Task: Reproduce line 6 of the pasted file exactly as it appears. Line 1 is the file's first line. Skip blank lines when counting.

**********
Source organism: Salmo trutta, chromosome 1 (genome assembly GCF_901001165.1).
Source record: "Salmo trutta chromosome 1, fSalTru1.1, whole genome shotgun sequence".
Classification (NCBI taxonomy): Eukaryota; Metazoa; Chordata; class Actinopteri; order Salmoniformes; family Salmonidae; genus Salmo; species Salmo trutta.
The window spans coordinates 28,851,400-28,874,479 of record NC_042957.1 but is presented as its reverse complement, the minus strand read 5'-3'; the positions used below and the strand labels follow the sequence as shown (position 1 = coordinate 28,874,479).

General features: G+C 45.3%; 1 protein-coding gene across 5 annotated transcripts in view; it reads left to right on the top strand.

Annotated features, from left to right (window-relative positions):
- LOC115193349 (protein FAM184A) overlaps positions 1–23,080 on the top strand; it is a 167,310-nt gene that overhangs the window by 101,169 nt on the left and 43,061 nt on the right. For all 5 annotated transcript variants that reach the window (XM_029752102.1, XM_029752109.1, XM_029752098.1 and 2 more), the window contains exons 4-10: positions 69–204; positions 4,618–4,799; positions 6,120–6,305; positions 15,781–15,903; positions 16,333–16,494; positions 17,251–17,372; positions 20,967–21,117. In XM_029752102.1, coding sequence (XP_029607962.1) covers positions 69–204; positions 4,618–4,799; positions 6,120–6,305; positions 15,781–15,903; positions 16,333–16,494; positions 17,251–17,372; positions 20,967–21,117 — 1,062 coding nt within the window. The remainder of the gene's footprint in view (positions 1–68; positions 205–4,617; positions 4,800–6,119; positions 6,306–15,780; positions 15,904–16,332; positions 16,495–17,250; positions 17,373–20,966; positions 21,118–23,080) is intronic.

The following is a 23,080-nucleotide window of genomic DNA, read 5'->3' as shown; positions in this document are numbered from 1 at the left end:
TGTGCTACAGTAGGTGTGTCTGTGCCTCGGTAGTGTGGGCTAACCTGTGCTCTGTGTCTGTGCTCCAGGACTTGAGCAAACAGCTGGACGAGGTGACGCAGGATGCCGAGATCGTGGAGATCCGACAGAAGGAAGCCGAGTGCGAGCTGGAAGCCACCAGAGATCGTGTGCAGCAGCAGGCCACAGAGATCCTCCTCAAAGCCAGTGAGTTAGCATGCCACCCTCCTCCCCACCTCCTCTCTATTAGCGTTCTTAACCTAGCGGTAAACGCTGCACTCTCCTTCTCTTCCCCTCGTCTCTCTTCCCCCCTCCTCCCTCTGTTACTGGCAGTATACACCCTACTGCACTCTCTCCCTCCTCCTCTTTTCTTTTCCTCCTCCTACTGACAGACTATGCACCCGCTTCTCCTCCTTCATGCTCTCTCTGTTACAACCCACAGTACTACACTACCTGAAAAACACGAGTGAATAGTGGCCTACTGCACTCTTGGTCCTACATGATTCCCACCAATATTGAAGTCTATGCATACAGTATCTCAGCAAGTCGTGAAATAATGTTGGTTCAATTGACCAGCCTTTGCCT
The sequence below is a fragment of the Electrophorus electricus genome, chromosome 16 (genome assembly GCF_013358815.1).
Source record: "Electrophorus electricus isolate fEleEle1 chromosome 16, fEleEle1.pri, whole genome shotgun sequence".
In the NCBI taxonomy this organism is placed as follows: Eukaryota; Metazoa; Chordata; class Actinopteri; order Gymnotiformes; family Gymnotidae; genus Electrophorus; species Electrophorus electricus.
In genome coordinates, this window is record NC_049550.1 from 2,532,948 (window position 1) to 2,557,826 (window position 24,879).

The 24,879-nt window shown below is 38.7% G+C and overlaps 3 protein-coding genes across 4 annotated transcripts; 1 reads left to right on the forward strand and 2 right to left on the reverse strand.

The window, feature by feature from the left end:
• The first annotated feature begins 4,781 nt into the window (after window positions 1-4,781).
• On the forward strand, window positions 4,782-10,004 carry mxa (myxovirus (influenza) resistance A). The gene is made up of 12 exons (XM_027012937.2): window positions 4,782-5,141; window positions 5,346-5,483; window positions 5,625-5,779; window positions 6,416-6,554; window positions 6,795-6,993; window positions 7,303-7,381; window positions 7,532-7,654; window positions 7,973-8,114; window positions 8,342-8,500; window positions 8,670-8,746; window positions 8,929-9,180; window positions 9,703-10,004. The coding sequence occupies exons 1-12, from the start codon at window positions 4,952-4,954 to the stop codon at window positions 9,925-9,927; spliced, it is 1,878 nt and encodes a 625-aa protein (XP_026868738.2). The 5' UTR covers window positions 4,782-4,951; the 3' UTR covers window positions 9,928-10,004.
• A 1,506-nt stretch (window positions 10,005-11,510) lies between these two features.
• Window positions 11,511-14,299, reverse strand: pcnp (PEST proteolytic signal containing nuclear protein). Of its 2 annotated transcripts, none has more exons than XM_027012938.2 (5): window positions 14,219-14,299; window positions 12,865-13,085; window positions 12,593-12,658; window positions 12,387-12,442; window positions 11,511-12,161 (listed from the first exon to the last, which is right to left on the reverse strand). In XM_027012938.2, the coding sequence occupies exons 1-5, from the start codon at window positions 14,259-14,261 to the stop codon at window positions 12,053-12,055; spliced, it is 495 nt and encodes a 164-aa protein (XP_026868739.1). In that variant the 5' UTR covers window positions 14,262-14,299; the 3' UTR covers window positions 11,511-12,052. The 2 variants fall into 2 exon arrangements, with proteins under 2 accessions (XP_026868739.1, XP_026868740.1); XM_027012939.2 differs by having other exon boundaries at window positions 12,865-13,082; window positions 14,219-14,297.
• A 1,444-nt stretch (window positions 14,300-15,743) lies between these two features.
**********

Annotated features, from left to right (window-relative positions):